All the home owner has to is face the home true south and properly size the amount of south faced glass. Too much south faced glass will actually overheat a solar home in winter. Too little glass will make the home dark and cave like. The idea is to have just the right amount of glass for the size and location of the home.

We can expect a passive solar home to be about 50% efficient in northern New England and the 60 – 70% efficient in Virginia. This means that up to half the heat needs to come from another source. Recently wood pellet stoves have become a popular way to provide the balance of the heat needed in winter. Wood pellet stoves are an attractive option for several reasons:

  •   Wood pellets are made from wood products that normally go to waste.
  •   Wood pellets burn very clean and are a renewable source of energy.

The stove pictured has a rear hopper into which the pellets are loaded. The stove has two small electric blowers – One to circulate the heat and one to feed the pellets into the burn chamber.

Another nice advantage of the wood pellet stove is that it runs automatically. Slight disadvantages are that you can hear the small electric motors running and the stove does need electricity to run. A stove such as the one pictured will use about 100 watts an hour to run amounting to pennies a day in electrical cost. For those of you that are using my book, The Passive Solar House, to calculate the amount of wood pellets needed per season, select the wood back-up heat option on the included CD. Determine the number of cords of wood needed and multiply it by 2/3 to obtain the number of tons of wood pellets needed per season.

Malcolm Wells, Champion of “Gentle Architecture,” Dies at 83

Tuesday, December 8th, 2009

Malcolm Wells, a pioneer of underground building and natural design, has died.

Wells died of congestive heart failure in Brewster, Mass., home of the Underground Art Gallery where he resided. His theories of “gentle architecture,” influenced by an environmental awareness of the destructive footprints of man-made structures, would themselves influence generations of green builders to follow.

From the New York Times:

Malcolm Wells, an iconoclastic architect who tirelessly advocated environmentally responsible design and who promoted the idea of earth-sheltered architecture — that is, buildings at least partly underground — died Nov. 27 in Brewster, Mass., on Cape Cod. He was 83.

The cause was congestive heart failure, his son Sam said. Over the last decade his father had suffered a series of strokes, he said.

Bearded, affable, self-deprecating and appalled by the destructive footprint that buildings, roads and parking lots can leave on the earth, Mr. Wells was dedicated to what he called gentle architecture, something that would, as he put it, “leave the land no worse than you found it.”

Writing in Architectural Digest in 1971, he set forth 15 goals that he said all new buildings should strive to meet. Among them were to use and store solar energy, to consume their own waste, to provide wildlife habitat and human habitat, and to be beautiful.

To that end, his designs incorporated the land. He designed some homes (and other buildings) that seemingly burrowed into hillsides, and others whose main living space was subterranean, perhaps with above-ground lean-to roofs or atria and skylights to let in the sun. In general, his roofs were covered with layers of earth, suitable for gardens or other green growth.

Read the whole article here.

Photo: Jay Elliott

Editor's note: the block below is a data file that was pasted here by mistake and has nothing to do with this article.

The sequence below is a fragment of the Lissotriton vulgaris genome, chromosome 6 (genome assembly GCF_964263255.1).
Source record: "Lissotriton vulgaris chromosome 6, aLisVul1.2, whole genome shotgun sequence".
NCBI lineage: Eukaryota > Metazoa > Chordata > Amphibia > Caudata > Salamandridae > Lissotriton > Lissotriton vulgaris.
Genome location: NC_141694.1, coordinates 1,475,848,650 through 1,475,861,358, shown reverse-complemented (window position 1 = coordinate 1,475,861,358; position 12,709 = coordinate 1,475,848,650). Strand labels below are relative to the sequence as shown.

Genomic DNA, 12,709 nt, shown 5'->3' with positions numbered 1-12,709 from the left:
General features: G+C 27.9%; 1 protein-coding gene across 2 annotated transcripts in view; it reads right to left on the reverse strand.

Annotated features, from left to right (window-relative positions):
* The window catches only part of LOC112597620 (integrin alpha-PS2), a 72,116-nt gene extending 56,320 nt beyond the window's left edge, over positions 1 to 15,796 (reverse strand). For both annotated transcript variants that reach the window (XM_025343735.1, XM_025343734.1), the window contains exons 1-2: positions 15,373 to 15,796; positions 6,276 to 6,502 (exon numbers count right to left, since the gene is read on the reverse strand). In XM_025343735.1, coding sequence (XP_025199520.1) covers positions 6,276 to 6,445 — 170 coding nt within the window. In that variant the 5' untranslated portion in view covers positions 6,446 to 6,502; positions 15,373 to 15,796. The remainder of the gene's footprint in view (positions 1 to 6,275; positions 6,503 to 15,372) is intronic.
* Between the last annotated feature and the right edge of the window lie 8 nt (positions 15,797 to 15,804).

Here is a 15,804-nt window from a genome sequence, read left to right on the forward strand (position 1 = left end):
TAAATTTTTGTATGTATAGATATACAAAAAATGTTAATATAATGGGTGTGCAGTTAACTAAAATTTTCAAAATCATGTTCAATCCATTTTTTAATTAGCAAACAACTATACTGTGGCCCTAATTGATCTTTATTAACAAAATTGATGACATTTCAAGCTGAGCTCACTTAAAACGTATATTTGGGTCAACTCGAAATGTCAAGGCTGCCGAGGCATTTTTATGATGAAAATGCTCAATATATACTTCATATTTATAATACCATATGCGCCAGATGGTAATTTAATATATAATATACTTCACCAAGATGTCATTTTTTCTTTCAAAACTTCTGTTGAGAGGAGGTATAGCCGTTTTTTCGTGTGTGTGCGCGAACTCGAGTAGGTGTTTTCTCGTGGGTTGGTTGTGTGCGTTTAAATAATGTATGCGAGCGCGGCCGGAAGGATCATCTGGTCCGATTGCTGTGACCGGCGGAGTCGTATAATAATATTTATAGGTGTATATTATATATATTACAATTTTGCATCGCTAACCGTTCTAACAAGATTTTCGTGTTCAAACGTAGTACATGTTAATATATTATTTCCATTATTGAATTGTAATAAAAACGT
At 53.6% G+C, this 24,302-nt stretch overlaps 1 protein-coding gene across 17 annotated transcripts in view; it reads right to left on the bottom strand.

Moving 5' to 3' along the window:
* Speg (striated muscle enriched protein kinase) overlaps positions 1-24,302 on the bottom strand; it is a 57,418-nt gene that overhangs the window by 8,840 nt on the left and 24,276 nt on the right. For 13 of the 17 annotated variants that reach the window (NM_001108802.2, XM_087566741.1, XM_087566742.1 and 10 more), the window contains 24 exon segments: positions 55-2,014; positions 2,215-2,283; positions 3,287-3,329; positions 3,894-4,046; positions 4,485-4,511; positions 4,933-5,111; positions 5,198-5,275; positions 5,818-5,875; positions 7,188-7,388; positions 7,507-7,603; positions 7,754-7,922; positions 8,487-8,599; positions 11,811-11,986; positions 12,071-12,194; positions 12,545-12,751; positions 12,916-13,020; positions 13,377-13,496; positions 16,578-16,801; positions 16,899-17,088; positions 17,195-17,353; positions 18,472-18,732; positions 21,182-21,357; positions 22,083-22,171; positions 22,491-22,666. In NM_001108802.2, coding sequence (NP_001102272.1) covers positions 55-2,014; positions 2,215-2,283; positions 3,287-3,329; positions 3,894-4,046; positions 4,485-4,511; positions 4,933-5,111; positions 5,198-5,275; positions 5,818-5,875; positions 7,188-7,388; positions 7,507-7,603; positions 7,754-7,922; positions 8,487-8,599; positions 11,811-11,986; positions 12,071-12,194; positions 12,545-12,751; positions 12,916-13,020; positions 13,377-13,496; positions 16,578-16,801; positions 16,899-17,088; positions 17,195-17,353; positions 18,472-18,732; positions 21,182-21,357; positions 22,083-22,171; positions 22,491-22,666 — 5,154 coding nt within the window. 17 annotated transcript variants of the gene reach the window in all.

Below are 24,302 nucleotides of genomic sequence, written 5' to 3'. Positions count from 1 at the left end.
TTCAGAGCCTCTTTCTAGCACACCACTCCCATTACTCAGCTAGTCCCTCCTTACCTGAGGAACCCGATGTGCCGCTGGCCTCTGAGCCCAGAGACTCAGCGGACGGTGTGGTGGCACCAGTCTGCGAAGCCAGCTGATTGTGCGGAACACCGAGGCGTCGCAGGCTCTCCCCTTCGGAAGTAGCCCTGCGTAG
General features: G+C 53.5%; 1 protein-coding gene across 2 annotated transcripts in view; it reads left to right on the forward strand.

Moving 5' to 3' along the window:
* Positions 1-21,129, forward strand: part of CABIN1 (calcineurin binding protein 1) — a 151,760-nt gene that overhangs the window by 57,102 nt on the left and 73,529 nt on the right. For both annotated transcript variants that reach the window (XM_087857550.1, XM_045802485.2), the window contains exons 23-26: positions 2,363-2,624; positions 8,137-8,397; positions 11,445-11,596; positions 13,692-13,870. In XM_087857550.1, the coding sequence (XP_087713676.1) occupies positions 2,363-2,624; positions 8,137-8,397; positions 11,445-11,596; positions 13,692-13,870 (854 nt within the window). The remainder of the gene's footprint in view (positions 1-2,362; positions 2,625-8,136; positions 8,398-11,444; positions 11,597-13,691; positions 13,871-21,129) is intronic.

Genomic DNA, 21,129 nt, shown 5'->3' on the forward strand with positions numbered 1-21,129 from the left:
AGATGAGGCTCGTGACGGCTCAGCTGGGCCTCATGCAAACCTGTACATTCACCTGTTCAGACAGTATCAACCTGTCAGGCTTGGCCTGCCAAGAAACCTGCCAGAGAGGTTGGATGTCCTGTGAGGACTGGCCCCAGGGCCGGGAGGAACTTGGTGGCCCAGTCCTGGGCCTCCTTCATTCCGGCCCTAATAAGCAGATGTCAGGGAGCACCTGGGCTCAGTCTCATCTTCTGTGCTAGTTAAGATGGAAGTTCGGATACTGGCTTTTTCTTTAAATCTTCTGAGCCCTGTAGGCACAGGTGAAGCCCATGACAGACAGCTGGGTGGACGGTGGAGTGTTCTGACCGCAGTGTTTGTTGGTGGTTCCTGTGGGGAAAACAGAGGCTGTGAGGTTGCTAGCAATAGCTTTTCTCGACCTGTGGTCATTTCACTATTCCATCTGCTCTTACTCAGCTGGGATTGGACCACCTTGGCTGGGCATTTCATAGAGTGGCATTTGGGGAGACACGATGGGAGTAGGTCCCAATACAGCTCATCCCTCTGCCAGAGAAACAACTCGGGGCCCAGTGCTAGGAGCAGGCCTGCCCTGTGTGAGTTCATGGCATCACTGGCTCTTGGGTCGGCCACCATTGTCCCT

Passive Solar Technique: Let Nature Heat Your Home

Monday, November 9th, 2009

Homeowners are increasingly worried about their dependence on fossil fuels. They’re also more and more intrigued by the information about solar energy. Why? Because it saves money, benefits the planet, and makes for a comfortable house that requires little in the name of back-up fuel.

James Kachadorian, civil engineer and founder of Green Mountain Homes, has all the information a homeowner needs in order to implement a passive solar house. Read on!

The following is an excerpt from The Passive Solar House: The Complete Guide to Heating and Cooling Your Home by James Kachadorian. It has been adapted for the web.

During the summer of 1973, the U.S. economy was booming. We were all whizzing down the highway at 70 miles per hour, the legal speed limit. Gasoline was about 39 cents per gallon, and the posted price of Gulf crude oil was $2.59 per barrel. That year, my wife Lea and I had purchased a lovely old Vermont farmhouse, heated by a coal-stoking boiler that had been converted to oil. The base of this monster boiler was about three feet by six feet, and when it fired, it literally shook the house. We tapped our domestic hot water directly off the boiler, so we had to run the unit all four seasons: Every time we needed hot water, the boiler in the basement fired up. We were burning about 2,500 gallons of fuel oil each year, and in the coldest winter months, it was not unusual to get an oil delivery every two weeks.

Since we had no other way to heat our home, we were entirely dependent on the oil-gobbling monster, and on our biweekly oil deliveries to survive the Vermont winter. Our only alternative source of heat was an open fireplace. Though aesthetically pleasing, the fi replace actually took more heat out of the house than it gave off.

At that time, I was the vice president and general manager of a prefabricated post-and-beam home operation. Like others, I shared the industry opinion that the heating contractor’s job was to install the heating system that the homeowner wanted. As designers and home producers, we were not responsible for that part of new home construction. Home building plans were typically insensitive to the position of the sun. Our prefabricated home packages were labeled simply “front, back, right side, left side,” not “south, east, west, north.” We offered little or no advice on siting, except that we needed enough room to get a tractor-trailer to the job site.